When I was writing about bow & stern lines, I had a line in there that my wife deleted. I had said that I know myself well enough to fear that I may get to talking to someone and forget to tie my stern line. She pointed out that she and our paddling partner just don’t leave it up to me. We have a system to make sure everything is stowed properly. Just like we have a kayak prep checklist to make sure we don’t forget anything. If you don’t already, you should think about having one, too. It’s easy to forget things that we do on occasion, but it’s easy to remember if we do the same things – in the same sequence – every time.
Talk it Through
Here’s what works for us: one person ties the boat to the rack. Another person checks to ensure it’s tight/secure. Then one person secures the tail-end of the strap. Each of us says what we’re doing as we go. We’ve gotten used to the cadence of telling each other what we’re doing. And we speak up to say what’s ready for someone else to check it. The rhythm sounds “off” if we miss a step. We remind each other to say what we’re doing if we lapse into silence.
If you’re not lucky enough to have a paddling partner, don’t worry. Non-kayakers probably already think you’re crazy. You may (like us) have some really interesting fashion choices going on while you’re loading up. Go ahead and talk to yourself as you load your gear and secure your kayak. Anyone that thinks you’re crazy for doing that just doesn’t get it.
Check it Off
We also have a real kayak prep checklist that we use. It’s specifically for the night before a paddle and in the morning as we’re heading out the door. We use Google Keep to manage our list. We like that either of us can check items off the list as we go, and it has everything we’re planning on packing.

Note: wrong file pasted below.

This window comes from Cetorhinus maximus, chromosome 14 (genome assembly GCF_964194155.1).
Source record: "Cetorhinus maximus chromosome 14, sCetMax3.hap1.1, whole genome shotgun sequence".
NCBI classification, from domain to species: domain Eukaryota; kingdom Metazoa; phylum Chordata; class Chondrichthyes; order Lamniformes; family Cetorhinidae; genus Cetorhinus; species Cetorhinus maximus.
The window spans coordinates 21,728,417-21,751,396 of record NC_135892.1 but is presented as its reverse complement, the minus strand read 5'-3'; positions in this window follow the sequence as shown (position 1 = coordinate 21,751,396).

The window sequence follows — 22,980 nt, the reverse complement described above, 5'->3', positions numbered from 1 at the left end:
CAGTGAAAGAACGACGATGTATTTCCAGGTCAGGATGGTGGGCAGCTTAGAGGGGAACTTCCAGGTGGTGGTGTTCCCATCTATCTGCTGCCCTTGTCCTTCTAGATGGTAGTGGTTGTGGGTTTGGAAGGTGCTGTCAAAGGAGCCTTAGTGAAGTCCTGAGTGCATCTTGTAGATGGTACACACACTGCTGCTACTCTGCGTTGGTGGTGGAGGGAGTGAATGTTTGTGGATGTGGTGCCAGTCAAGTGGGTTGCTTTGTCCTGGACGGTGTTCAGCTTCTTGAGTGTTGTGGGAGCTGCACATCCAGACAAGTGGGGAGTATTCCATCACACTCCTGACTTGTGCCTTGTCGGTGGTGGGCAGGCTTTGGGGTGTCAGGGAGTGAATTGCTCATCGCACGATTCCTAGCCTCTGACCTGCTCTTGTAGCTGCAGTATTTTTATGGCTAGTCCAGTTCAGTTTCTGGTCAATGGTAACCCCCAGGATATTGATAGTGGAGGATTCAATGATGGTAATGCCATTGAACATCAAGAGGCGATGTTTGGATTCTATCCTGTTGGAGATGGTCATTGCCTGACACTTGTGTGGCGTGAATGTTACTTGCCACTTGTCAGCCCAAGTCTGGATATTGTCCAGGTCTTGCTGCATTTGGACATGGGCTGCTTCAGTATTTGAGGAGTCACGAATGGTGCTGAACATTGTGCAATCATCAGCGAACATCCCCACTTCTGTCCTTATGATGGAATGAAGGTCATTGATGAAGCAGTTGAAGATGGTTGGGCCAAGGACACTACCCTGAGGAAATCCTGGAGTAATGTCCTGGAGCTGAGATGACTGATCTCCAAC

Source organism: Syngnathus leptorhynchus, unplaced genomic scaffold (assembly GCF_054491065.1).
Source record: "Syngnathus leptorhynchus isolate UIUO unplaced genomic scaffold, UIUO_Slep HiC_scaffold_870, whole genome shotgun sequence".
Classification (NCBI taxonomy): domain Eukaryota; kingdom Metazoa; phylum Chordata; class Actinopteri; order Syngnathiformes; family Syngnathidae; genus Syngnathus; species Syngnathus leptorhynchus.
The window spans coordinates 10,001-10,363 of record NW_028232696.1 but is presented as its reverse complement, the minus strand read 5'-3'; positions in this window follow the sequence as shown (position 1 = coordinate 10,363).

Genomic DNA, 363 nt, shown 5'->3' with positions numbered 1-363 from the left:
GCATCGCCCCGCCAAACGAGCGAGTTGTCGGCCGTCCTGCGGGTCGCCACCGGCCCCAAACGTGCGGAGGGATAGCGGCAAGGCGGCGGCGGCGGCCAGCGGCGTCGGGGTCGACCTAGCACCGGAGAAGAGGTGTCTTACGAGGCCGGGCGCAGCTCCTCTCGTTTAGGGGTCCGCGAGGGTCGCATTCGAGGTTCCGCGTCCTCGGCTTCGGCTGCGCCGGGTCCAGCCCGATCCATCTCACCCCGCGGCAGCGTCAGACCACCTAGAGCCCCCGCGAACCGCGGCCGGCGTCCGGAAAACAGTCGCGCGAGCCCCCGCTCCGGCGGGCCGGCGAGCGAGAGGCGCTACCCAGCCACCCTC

You may notice that there’s a lot of gear missing from our list. We’ve managed to find a routine where most of the gear (paddles, PFDs, first aid kits, compasses, spray skirts, etc.) is actually really easy to remember. We have a process where we spray down the majority of our gear and hang it in the garage after we paddle. As I’m prepping for a paddle, I go to the area in the garage where the kayaking gear lives and basically pull everything off the wall and put it in the trunk of the car – easy, peasy. Finding the motivation to actually spray it down and put it away after a long day on the water? That’s a little harder.
The Kayak Prep Checklist
I had planned on sharing a template of our Keep list, but Google apparently has not yet provided a way to share templates in Keep yet. But if you copy and paste from a Google Doc (see ours embedded below, or click here for our Final Kayak Prep List), you can create your own list.
This is the system that has worked out for us, and that we’ve improved and iterated over several years of training paddles with our paddling partner. What is your system? How do you make it work for you?
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